Verstappen wary of early chaos in Jeddah GP
Max Verstappen is wary of the potential for early chaos in Sunday’s Saudi Arabian Grand Prix after exiting qualifying early with a driveshaft issue.
The Dutchman will line up 15th for the race as a result of the failure that saw him climb from his car midway through Qualifying 2.
His Red Bull team-mate Sergio Perez went on to claim pole position from Charles Leclerc, who will fall to 12th courtesy of a grid penalty for a new Control Electronics unit on his Ferrari.
“The driveshaft just broke, so that’s really unfortunate,” Verstappen said following his early exit.
“And also something I don’t understand because we never really had any issues with that so far this year.
“But it did happen. We’ll analyse everything and try to understand how that happened.”
Verstappen had dominated the weekend to that point.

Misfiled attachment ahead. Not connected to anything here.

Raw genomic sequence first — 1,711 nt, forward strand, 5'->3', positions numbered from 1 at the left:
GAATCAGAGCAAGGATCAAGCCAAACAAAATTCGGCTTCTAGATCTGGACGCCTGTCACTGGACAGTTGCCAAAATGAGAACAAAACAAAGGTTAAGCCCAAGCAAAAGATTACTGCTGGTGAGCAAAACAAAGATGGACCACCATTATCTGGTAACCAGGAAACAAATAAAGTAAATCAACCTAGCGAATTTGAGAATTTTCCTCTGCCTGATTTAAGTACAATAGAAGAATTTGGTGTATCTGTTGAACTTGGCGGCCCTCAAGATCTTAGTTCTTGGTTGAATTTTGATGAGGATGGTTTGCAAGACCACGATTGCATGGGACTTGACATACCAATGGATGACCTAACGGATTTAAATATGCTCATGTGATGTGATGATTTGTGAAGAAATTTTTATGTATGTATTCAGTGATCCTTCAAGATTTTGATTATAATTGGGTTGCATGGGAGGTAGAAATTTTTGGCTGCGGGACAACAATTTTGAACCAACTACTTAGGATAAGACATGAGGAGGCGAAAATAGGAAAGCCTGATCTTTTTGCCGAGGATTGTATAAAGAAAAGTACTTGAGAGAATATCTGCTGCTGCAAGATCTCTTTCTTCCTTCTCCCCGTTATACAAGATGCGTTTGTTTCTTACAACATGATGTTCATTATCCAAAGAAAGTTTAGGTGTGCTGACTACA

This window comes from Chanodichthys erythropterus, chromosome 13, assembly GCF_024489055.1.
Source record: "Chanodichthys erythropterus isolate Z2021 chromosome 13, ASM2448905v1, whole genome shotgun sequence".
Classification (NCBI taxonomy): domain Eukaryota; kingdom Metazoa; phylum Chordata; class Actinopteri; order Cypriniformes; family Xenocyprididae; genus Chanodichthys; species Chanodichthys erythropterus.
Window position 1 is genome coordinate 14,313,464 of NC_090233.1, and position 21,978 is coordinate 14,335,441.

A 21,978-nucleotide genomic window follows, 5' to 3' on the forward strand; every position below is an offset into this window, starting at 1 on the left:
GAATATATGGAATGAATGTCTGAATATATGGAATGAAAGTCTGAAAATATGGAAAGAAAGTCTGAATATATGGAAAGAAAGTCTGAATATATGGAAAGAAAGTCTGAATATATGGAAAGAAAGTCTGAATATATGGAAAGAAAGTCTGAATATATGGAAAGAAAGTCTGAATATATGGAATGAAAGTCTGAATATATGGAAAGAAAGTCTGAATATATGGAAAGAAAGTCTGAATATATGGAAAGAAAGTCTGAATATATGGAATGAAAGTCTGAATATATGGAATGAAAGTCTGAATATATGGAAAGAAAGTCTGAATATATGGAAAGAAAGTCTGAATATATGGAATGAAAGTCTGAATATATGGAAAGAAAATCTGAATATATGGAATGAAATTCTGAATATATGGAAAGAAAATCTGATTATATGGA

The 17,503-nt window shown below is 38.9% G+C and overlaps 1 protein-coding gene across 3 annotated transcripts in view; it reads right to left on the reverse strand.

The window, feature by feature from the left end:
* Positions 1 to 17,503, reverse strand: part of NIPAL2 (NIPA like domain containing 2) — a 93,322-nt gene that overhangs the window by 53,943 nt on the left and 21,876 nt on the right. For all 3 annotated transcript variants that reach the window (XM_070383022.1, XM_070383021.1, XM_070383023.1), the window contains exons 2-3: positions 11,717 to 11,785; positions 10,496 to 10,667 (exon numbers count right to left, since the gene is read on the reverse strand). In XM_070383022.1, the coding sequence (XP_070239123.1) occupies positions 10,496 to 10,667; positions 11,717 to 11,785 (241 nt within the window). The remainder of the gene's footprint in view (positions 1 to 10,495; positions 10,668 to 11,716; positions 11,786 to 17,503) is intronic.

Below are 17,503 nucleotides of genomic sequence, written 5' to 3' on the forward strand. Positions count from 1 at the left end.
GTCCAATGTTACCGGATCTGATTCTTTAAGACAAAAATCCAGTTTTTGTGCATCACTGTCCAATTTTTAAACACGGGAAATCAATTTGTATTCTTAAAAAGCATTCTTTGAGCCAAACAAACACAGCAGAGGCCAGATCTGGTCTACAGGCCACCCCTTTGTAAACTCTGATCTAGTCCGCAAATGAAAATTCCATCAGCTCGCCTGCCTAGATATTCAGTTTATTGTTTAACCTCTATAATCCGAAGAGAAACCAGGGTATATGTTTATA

He’d topped all three practice sessions and was the only driver into the 1:28 bracket in Qualifying 1.
The two-time world champion will start the race buried in the pack but with a car many consider the class of the field.
It is therefore expected that he’ll be able to move forward in the race.
“The car has been really quick all weekend,” Verstappen said.
“Every time also I went out the car has been working really well, I felt comfortable. I’m sure we can move forward.
“I do think that trying to win the race is a bit of a stretch because of the management that needs to happen on the tyres,” he added.
“Everyone just seems to drive to a certain pace but we’ll try to recover as much as we can.”
While suggesting victory is perhaps a bridge too far, Verstappen didn’t rule out the podium when a top-three finish was put to him by Speedcafe.
“If everything works well on the first lap, I think we can move quite far forward,” he reasoned.
“Have to wait and see how far we can reach.
“Starting around that spot is normally a bit of chaos,” he added.
“It’s not like some places, you can’t just run off the track to avoid things because there is a wall.
“It’s definitely I think a little bit more tricky than a Lap 1 in Spa, for example.”
The Saudi Arabian Grand Prix begins at 20:00 local time on Sunday (04:00 AEDT Monday).